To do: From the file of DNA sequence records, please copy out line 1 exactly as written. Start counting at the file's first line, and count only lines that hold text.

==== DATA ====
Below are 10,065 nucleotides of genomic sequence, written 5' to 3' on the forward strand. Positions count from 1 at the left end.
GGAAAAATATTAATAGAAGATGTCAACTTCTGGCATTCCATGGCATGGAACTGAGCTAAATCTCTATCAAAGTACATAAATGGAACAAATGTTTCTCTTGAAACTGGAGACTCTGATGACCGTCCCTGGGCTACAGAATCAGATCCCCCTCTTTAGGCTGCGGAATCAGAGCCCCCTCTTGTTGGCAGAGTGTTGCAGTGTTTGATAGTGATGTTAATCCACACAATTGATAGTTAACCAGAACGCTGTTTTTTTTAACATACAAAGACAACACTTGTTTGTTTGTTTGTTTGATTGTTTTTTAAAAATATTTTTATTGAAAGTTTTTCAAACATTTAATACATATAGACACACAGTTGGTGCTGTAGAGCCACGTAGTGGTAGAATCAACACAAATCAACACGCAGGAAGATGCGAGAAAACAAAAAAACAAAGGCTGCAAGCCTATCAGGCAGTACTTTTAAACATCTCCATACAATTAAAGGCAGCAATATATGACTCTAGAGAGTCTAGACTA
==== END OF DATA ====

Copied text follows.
Below are 10,065 nucleotides of genomic sequence, written 5' to 3' on the forward strand. Positions count from 1 at the left end.